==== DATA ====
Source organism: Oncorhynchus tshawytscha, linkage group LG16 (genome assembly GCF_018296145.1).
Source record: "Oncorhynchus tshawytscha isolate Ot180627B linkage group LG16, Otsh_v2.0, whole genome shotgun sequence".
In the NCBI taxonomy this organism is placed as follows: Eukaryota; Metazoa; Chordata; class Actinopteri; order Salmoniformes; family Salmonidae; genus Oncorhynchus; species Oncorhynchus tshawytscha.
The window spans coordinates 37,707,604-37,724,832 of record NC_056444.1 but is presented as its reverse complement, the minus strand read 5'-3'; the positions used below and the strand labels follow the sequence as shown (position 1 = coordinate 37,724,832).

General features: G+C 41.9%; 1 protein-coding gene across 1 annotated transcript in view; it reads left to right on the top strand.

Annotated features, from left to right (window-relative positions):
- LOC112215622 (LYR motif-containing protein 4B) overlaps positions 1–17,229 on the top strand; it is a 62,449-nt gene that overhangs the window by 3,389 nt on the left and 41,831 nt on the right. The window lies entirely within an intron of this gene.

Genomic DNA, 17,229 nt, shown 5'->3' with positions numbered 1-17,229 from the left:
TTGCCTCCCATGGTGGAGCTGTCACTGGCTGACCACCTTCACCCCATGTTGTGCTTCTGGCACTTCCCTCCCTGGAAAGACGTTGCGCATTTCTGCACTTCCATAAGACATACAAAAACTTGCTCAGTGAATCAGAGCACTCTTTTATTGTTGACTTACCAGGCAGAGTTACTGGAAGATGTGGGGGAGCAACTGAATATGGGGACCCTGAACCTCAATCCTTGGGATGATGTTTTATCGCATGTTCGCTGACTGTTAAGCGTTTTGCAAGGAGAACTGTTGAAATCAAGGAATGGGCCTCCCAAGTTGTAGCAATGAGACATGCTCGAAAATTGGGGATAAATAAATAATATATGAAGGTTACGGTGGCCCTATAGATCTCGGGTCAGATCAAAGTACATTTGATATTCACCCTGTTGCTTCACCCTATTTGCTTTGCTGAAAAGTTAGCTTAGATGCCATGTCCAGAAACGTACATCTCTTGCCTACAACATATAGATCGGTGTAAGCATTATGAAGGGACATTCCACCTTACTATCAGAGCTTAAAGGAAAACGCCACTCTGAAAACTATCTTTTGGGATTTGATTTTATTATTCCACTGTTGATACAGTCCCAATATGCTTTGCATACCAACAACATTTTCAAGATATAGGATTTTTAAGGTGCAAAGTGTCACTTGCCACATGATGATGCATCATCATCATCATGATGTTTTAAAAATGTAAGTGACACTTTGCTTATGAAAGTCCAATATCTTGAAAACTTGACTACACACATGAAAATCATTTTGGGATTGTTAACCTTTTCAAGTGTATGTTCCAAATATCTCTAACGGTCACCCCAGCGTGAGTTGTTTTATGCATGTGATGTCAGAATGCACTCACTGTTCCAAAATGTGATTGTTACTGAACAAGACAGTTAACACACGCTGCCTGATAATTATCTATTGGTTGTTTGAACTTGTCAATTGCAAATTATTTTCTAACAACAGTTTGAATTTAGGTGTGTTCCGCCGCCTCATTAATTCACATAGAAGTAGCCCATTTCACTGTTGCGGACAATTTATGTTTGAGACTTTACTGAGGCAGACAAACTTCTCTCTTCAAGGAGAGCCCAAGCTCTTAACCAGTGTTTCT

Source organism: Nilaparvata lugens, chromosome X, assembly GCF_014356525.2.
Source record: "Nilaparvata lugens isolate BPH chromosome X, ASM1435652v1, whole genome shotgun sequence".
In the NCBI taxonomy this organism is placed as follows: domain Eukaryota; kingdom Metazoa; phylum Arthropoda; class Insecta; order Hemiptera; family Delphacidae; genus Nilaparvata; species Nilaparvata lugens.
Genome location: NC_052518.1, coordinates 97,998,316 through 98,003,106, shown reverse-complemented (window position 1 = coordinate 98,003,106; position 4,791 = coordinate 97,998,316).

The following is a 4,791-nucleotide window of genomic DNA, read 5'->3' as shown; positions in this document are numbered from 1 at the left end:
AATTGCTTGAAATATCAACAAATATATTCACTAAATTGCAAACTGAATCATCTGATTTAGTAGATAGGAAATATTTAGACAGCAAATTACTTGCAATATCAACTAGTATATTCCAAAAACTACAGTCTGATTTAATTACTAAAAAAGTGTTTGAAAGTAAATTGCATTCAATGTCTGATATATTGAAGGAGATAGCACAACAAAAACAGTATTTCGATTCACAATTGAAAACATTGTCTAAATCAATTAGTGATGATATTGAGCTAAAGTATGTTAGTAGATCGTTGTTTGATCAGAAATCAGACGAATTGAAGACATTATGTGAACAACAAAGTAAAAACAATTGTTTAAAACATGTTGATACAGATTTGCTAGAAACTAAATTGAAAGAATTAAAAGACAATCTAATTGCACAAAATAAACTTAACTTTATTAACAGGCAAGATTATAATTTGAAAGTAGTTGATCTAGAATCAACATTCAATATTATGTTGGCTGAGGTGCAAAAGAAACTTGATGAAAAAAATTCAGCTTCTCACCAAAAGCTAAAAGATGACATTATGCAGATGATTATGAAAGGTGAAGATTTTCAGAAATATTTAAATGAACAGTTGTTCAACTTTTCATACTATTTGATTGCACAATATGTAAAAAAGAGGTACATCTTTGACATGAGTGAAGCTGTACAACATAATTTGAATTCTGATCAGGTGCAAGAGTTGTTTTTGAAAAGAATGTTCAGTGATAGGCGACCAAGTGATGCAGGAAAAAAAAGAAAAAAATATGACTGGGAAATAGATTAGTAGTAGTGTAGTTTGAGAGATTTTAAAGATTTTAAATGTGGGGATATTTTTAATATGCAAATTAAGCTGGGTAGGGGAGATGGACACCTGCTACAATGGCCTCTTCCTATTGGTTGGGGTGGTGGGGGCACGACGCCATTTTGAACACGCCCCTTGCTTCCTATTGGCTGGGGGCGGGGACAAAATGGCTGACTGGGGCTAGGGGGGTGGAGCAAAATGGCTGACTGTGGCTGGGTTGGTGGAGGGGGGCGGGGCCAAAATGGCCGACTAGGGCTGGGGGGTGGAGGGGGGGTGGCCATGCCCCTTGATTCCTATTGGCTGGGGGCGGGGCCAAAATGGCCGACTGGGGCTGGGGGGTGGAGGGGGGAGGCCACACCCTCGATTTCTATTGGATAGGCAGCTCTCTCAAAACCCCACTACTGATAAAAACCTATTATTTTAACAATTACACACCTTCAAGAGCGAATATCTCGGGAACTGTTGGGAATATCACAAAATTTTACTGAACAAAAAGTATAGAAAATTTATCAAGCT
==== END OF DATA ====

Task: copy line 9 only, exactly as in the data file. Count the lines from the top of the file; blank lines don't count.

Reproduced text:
TTGCCTCCCATGGTGGAGCTGTCACTGGCTGACCACCTTCACCCCATGTTGTGCTTCTGGCACTTCCCTCCCTGGAAAGACGTTGCGCATTTCTGCACTTCCATAAGACATACAAAAACTTGCTCAGTGAATCAGAGCACTCTTTTATTGTTGACTTACCAGGCAGAGTTACTGGAAGATGTGGGGGAGCAACTGAATATGGGGACCCTGAACCTCAATCCTTGGGATGATGTTTTATCGCATGTTCGCTGACTGTTAAGCGTTTTGCAAGGAGAACTGTTGAAATCAAGGAATGGGCCTCCCAAGTTGTAGCAATGAGACATGCTCGAAAATTGGGGATAAATAAATAATATATGAAGGTTACGGTGGCCCTATAGATCTCGGGTCAGATCAAAGTACATTTGATATTCACCCTGTTGCTTCACCCTATTTGCTTTGCTGAAAAGTTAGCTTAGATGCCATGTCCAGAAACGTACATCTCTTGCCTACAACATATAGATCGGTGTAAGCATTATGAAGGGACATTCCACCTTACTATCAGAGCTTAAAGGAAAACGCCACTCTGAAAACTATCTTTTGGGATTTGATTTTATTATTCCACTGTTGATACAGTCCCAATATGCTTTGCATACCAACAACATTTTCAAGATATAGGATTTTTAAGGTGCAAAGTGTCACTTGCCACATGATGATGCATCATCATCATCATGATGTTTTAAAAATGTAAGTGACACTTTGCTTATGAAAGTCCAATATCTTGAAAACTTGACTACACACATGAAAATCATTTTGGGATTGTTAACCTTTTCAAGTGTATGTTCCAAATATCTCTAACGGTCACCCCAGCGTGAGTTGTTTTATGCATGTGATGTCAGAATGCACTCACTGTTCCAAAATGTGATTGTTACTGAACAAGACAGTTAACACACGCTGCCTGATAATTATCTATTGGTTGTTTGAACTTGTCAATTGCAAATTATTTTCTAACAACAGTTTGAATTTAGGTGTGTTCCGCCGCCTCATTAATTCACATAGAAGTAGCCCATTTCACTGTTGCGGACAATTTATGTTTGAGACTTTACTGAGGCAGACAAACTTCTCTCTTCAAGGAGAGCCCAAGCTCTTAACCAGTGTTTCT